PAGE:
Feds turn attention to rural schools

The U.S. Department of Education has set up a new website for rural education and will spend August holding events and engaging in outreach events concerning rural ed.
Education Secretary Arne Duncan grew up in Hyde Park and ran Chicago Public Schools before President Obama hired him. Folks in South Dakota and other rural states have criticized his policies for being urban-centric. To wit:
* School improvement grants call on low-scoring schools to replace principals and teachers. But many rural schools have a hard enough time filling positions.
* Competitive grants like Race to the Top have rewarded states that have charter schools. Outside of a group in Rapid City, there’s little interest in charters, which are more of a big-city thing.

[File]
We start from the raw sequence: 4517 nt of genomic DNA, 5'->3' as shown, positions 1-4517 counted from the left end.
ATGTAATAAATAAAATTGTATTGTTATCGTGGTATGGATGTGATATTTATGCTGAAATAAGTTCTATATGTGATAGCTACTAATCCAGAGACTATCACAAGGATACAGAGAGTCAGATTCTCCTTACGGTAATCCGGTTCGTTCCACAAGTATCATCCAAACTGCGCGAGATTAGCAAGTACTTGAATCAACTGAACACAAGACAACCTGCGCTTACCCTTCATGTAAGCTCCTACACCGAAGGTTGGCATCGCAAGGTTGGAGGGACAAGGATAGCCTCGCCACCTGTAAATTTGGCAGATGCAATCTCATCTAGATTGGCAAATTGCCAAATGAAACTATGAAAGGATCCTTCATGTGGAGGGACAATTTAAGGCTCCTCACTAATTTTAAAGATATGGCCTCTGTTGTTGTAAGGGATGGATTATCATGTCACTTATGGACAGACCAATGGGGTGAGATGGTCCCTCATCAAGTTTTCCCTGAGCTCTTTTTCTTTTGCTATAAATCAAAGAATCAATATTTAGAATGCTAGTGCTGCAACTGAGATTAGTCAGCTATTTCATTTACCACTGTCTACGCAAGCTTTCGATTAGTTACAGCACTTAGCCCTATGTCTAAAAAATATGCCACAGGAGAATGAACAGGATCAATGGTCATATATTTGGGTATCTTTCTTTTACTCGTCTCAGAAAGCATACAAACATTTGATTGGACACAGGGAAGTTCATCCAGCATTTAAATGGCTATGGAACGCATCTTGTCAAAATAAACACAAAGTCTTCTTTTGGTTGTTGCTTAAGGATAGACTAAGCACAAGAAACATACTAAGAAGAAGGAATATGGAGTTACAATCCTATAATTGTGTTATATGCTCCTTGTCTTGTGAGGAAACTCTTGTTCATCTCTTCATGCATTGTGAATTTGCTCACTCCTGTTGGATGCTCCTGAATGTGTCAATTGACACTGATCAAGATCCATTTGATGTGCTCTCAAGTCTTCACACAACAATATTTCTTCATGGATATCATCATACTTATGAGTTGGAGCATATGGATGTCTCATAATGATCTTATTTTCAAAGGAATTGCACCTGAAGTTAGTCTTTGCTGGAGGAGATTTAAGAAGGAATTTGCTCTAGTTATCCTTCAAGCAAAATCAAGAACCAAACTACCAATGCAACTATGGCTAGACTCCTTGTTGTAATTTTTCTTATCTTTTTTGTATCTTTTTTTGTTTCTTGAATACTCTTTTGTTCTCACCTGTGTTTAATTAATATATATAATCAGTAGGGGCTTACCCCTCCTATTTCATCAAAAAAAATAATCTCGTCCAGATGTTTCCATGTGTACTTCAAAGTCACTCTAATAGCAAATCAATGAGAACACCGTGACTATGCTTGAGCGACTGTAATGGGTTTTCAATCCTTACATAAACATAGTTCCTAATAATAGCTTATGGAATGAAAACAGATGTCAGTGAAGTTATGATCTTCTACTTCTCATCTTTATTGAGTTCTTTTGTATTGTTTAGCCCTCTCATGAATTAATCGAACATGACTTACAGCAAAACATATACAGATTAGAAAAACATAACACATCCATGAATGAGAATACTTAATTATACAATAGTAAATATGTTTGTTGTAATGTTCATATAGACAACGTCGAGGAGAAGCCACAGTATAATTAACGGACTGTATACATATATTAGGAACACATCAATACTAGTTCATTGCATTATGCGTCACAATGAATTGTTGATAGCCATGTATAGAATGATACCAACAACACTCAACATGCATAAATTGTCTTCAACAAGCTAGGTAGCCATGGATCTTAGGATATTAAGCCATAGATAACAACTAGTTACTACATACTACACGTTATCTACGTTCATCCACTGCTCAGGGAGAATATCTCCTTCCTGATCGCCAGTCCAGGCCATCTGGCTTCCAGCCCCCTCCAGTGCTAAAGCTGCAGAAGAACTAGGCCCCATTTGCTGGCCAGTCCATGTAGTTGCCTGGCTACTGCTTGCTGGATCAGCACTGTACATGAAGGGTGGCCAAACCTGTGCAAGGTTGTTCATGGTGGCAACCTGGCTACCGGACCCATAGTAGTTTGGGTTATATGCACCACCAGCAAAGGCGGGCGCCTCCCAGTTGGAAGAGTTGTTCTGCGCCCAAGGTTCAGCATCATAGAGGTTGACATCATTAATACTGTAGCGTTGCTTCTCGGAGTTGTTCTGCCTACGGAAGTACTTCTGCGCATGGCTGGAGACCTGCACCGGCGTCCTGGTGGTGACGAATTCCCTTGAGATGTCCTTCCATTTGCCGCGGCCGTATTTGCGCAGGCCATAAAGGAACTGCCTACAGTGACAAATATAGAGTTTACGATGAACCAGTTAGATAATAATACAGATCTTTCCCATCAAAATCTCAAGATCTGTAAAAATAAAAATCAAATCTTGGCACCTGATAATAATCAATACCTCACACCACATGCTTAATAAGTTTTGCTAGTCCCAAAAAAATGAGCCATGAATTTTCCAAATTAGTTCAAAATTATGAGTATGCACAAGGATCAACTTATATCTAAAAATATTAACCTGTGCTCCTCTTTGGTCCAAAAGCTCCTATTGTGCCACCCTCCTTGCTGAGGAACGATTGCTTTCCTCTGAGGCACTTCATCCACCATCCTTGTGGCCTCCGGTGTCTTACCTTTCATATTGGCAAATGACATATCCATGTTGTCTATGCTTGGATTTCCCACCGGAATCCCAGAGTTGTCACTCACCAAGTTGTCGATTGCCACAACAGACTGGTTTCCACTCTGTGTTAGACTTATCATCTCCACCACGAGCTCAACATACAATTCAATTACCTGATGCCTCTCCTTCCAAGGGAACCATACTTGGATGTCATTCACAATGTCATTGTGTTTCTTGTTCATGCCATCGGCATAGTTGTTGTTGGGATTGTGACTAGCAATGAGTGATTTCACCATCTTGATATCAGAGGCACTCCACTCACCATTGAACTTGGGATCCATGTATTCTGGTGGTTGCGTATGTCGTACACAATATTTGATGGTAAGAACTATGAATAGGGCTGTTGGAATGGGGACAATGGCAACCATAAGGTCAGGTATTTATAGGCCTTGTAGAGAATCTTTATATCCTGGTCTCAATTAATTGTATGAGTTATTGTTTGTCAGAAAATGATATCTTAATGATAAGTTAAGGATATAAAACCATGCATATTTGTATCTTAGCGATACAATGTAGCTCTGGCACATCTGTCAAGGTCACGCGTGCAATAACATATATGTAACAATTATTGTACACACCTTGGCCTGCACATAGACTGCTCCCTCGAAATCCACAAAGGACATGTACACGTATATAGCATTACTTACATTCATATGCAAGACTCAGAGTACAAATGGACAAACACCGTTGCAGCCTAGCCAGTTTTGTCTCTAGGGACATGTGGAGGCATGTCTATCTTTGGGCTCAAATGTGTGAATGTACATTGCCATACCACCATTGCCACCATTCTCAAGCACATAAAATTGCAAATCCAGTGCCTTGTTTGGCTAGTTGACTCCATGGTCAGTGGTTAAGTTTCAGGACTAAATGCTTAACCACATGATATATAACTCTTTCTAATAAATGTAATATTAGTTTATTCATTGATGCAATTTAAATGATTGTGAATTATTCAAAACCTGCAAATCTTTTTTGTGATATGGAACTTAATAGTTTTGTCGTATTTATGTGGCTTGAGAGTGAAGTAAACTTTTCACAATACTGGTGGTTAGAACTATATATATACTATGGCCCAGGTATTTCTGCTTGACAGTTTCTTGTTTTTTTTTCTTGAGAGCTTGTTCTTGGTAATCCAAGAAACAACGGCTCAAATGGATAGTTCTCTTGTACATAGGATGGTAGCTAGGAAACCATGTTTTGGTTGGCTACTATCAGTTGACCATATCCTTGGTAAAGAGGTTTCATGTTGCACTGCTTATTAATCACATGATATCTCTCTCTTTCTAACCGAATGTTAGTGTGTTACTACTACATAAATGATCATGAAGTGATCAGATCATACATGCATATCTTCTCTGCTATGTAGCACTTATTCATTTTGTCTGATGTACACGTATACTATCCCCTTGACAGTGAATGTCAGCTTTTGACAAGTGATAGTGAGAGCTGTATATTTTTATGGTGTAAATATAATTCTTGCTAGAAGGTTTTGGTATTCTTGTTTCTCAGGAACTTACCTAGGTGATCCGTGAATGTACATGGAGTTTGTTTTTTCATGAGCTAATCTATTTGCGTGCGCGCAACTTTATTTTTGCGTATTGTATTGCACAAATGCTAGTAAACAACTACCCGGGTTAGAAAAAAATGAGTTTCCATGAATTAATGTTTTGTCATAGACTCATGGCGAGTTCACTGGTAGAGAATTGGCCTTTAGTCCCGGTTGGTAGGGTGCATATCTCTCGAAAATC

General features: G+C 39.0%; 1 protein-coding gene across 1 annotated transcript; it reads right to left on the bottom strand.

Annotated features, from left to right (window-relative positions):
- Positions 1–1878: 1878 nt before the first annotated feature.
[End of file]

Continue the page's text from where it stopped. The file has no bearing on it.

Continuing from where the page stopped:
I wrote about this disconnect last August. South Dakota’s then-Education Secretary Tom Oster had joined 11 other rural ed chiefs lobbying for rural-friendly legislation.
Duncan seems to be getting the message.
A big competitive grant program, i3, now gives preference to rural schools. I didn’t mention it in my story, but the south-central South Dakota “lab schools” I wrote about last month have applied for an i3 grant.
Duncan said this Monday in a news release:
“Rural schools are critically important to our nation’s future prosperity. As we prepare for the new school year, it is important to recognize the unique opportunities and challenges in rural schools and communities. Our nation needs the skills and talents of rural children and adults. More rural students need to access college and career training beyond high school to meet the needs of their local economies.”